“Start Today” by Justin Lutz (2022 Splatterpunk Awards)


Miles allows himself to get pushed around at work. His co-workers are so used to treating him as a doormat that they even begin nicknaming him Mat – at first behind his back, and then in one chance slip of the tongue, to his face. He finally decides to stick up for himself, and finds inspiration when he comes across a flier promoting a men’s support group called Start Today: “Find your inner alpha, harness your confidence.”

He begins attending the group’s regular sessions and realises that – at long last – he has found people who understand him. The procedure recommended by Start Today, however, turns out to be a little more extreme than he had expected. When the group’s leader encourages Miles to peel away the worst parts of himself, this is not just a metaphor, and some very sharp implements are involved.

Taking up fourteen pages of the Teenage Grave anthology, “Start Today” is a comparatively slim story. It has this in common with one of its fellow finalists on the year’s Splatterpunk Award ballot, Stephen Kozeniewski’s “Sun Poison”. Kozeniewski’s story, by its nature, dropped the reader into a horrifically surreal situation almost immediately; Justin Lutz, on the other hand, takes the time to establish a mundane backdrop to the horror: “Greg led him up the driveway and introduced him around the circle of chairs, each man standing in turn and introducing themselves. Nondescript, typical names. Kyles, Dans, Howies, Duanes.”

Indeed, so mundane is this setting that the story is obliged to open in medias res with a scene of body horror, ensuring that at least some of the splatter occurs before the build-up starts:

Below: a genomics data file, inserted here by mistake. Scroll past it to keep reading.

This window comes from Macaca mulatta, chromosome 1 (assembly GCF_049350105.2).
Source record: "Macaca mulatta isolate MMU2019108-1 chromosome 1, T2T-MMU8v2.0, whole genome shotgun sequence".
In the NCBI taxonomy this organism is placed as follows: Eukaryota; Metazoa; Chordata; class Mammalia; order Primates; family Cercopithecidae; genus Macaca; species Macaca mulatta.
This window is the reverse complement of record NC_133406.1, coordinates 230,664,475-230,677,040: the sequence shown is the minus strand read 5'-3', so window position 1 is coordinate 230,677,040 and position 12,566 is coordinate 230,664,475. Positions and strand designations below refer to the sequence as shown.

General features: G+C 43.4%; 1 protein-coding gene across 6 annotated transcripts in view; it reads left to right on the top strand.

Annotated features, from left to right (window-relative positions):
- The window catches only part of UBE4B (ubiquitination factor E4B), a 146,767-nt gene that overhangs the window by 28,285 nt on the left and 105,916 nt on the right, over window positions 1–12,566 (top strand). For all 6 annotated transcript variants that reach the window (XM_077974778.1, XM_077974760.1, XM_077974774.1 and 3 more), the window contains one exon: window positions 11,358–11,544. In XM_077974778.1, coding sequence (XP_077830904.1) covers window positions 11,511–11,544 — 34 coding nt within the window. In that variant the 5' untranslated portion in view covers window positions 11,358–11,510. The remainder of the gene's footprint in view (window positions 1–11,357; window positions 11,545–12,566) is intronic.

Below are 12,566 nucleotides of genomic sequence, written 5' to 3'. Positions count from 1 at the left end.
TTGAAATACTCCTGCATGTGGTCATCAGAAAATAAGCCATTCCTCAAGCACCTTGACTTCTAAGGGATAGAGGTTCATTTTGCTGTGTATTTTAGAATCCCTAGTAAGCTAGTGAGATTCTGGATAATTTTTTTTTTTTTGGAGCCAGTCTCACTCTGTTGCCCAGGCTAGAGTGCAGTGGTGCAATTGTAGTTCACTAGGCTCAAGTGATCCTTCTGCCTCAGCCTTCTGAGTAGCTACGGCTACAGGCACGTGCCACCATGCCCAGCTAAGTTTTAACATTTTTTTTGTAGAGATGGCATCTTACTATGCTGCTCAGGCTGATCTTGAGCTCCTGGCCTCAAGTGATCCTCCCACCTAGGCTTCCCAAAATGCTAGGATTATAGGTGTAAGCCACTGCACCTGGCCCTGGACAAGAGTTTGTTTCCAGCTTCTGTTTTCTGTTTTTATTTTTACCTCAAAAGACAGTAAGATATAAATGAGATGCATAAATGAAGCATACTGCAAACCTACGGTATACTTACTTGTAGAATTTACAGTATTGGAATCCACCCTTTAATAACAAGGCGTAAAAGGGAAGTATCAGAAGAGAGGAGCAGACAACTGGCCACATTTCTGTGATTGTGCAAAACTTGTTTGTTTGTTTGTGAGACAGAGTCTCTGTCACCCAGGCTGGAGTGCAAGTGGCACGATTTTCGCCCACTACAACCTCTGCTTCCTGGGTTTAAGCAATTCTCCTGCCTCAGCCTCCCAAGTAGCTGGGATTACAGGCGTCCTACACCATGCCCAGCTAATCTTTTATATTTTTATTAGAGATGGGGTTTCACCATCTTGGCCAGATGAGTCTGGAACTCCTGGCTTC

“Will it hurt?” Miles asked. He shook in his chair, his arm held right against the table. The table was draped with a worn blue tarp. His arm sweated against the plastic.
Greg raised his eyebrows, a look that said he’d heard this question before. The planer sagged in his hand, his arm shiny and hairless with scar tissue. He brought it up in front of his chest, clicking the knob that controlled the blade depth.
“Of course it’s going to hurt.” He shrugged. “But this is what you want, right man? A new you?”

When the horror comes back later in the story, it develops into a sick-joke punchline based on a sort of thematic pun – all in the best tradition of 1950s EC comics. The virgin-to-chad subject matter may have a certain Jordan Peterson-era relevance, but in terms of structure, “Start Today” is content to follow the old favourites.

This review was based on a free copy provided by the publisher.

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